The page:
Fat is back, new research shows.
This latest study, released Monday in the new edition of Lancet Diabetes & Endocrinology, does not give you free reign to chow down on pizza or to have that second dessert, but it does give you license to have that egg for breakfast if you cook it in olive oil, rather than butter, and forgo the side of bacon or toasted white bread.
from scientists looking at the weight and waist circumference of 7,447 people who ate three different diets for five years in a randomized control study — suggests that a Mediterranean diet (versus a low-fat diet, in which you avoid all fat) is more successful in helping you lose a little weight. This is true even if you are older, have type 2 diabetes or are already obese or overweight.
A Mediterranean diet — one of the recommended options with the updated dietary guidelines — is heavy on vegetables and legumes, fish, fruit, nuts and whole grains. The food is cooked with olive oil. Carnivores on the diet keep poultry and lean cuts of meat on the menu. Red meat, processed food and sugar are off the table.
Researchers figured this out by comparing data from men between the ages of 55 and 90 and women between 60 and 80 years old. About 90% of the people in the study were overweight or obese when they started the trial and either had type 2 diabetes or had high cholesterol or high blood pressure or were smokers.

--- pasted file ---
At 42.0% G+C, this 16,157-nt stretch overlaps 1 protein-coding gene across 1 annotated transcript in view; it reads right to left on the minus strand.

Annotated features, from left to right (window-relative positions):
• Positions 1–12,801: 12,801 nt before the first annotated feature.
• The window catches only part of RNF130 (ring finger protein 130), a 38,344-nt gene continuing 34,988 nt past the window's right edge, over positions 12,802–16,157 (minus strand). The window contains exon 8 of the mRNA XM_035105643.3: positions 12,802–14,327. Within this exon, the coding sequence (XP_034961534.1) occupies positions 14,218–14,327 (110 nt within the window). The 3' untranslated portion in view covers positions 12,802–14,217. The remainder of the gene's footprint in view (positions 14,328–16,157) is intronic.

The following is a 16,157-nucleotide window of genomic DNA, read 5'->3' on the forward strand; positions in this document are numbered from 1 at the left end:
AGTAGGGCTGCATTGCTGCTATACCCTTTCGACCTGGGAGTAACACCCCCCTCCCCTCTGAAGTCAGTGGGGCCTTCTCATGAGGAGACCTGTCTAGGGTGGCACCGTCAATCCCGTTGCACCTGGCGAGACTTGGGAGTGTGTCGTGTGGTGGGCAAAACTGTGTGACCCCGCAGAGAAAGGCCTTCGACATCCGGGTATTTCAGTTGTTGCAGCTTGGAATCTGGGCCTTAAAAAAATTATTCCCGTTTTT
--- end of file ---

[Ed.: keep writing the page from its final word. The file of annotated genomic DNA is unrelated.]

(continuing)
Scientists split the people into three groups; one stuck with a Mediterranean diet and was given extra-virgin olive oil donated by an olive oil company to cook their meals. Another group ate a Mediterranean diet and was given a mix of nuts by a nut company to add to their diets. Another group was advised to avoid all dietary fat. Each group was given some dietary counseling through the five years of the study. None of the groups was given advice about exercise.
All three groups lost a little bit of weight. The group that was given the extra-virgin olive oil and ate the Mediterranean diet did the best. There was a significant weight loss at both the three- and five-year mark compared with the group eating the low-fat diet. This group lost about 2 pounds, while the low-fat group lost 1.3 pounds.
Those who ate more nuts along with the Mediterranean diet saw a slight loss of weight after three years and what was considered a significant decrease at five years, compared with where they started, but it was not very different from the low-fat group.
Waist size did go up slightly for all three groups. The low-fat dieters saw the biggest increase, of 1.2 centimeters (about 0.47 inches), compared with 0.85 centimeters (about 0.33 inches) for the olive oil group. The group that got extra nuts went up the least: about 0.37 centimeters (about 0.14 inches).
The ultimate takeaway from this study was that the fat found in the Mediterranean diet — olive oil, fatty fish, nuts — isn’t bad for you at all.